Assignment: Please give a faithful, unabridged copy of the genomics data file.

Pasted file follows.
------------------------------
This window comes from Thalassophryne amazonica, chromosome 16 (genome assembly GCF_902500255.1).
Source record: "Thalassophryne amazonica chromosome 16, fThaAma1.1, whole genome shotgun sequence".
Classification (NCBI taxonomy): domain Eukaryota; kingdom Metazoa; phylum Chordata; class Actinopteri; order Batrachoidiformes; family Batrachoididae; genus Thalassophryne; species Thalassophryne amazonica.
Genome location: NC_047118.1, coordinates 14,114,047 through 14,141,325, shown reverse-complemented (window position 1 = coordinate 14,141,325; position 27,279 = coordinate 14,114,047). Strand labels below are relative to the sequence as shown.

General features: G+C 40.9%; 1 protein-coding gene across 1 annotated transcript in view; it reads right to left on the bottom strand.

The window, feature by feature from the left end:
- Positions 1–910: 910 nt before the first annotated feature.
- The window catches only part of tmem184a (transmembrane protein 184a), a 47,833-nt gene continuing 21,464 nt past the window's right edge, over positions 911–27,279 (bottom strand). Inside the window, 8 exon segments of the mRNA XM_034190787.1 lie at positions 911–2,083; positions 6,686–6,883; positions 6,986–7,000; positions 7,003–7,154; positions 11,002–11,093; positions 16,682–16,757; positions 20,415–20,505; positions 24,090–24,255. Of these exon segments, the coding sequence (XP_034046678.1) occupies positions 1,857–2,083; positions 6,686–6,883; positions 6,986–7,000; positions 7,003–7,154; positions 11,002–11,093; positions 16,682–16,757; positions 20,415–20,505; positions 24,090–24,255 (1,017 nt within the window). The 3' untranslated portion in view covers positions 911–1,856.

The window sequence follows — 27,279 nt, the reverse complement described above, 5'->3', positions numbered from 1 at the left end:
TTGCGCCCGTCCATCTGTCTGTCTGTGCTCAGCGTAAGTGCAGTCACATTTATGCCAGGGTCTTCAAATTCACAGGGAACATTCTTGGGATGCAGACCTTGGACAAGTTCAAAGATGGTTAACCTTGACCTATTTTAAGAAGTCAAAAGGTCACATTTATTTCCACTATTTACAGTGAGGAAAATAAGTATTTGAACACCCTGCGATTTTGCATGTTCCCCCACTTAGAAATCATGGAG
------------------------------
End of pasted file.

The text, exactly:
This window comes from Thalassophryne amazonica, chromosome 16 (genome assembly GCF_902500255.1).
Source record: "Thalassophryne amazonica chromosome 16, fThaAma1.1, whole genome shotgun sequence".
Classification (NCBI taxonomy): domain Eukaryota; kingdom Metazoa; phylum Chordata; class Actinopteri; order Batrachoidiformes; family Batrachoididae; genus Thalassophryne; species Thalassophryne amazonica.
Genome location: NC_047118.1, coordinates 14,114,047 through 14,141,325, shown reverse-complemented (window position 1 = coordinate 14,141,325; position 27,279 = coordinate 14,114,047). Strand labels below are relative to the sequence as shown.

General features: G+C 40.9%; 1 protein-coding gene across 1 annotated transcript in view; it reads right to left on the bottom strand.

The window, feature by feature from the left end:
- Positions 1–910: 910 nt before the first annotated feature.
- The window catches only part of tmem184a (transmembrane protein 184a), a 47,833-nt gene continuing 21,464 nt past the window's right edge, over positions 911–27,279 (bottom strand). Inside the window, 8 exon segments of the mRNA XM_034190787.1 lie at positions 911–2,083; positions 6,686–6,883; positions 6,986–7,000; positions 7,003–7,154; positions 11,002–11,093; positions 16,682–16,757; positions 20,415–20,505; positions 24,090–24,255. Of these exon segments, the coding sequence (XP_034046678.1) occupies positions 1,857–2,083; positions 6,686–6,883; positions 6,986–7,000; positions 7,003–7,154; positions 11,002–11,093; positions 16,682–16,757; positions 20,415–20,505; positions 24,090–24,255 (1,017 nt within the window). The 3' untranslated portion in view covers positions 911–1,856.

The window sequence follows — 27,279 nt, the reverse complement described above, 5'->3', positions numbered from 1 at the left end:
TTGCGCCCGTCCATCTGTCTGTCTGTGCTCAGCGTAAGTGCAGTCACATTTATGCCAGGGTCTTCAAATTCACAGGGAACATTCTTGGGATGCAGACCTTGGACAAGTTCAAAGATGGTTAACCTTGACCTATTTTAAGAAGTCAAAAGGTCACATTTATTTCCACTATTTACAGTGAGGAAAATAAGTATTTGAACACCCTGCGATTTTGCATGTTCCCCCACTTAGAAATCATGGAG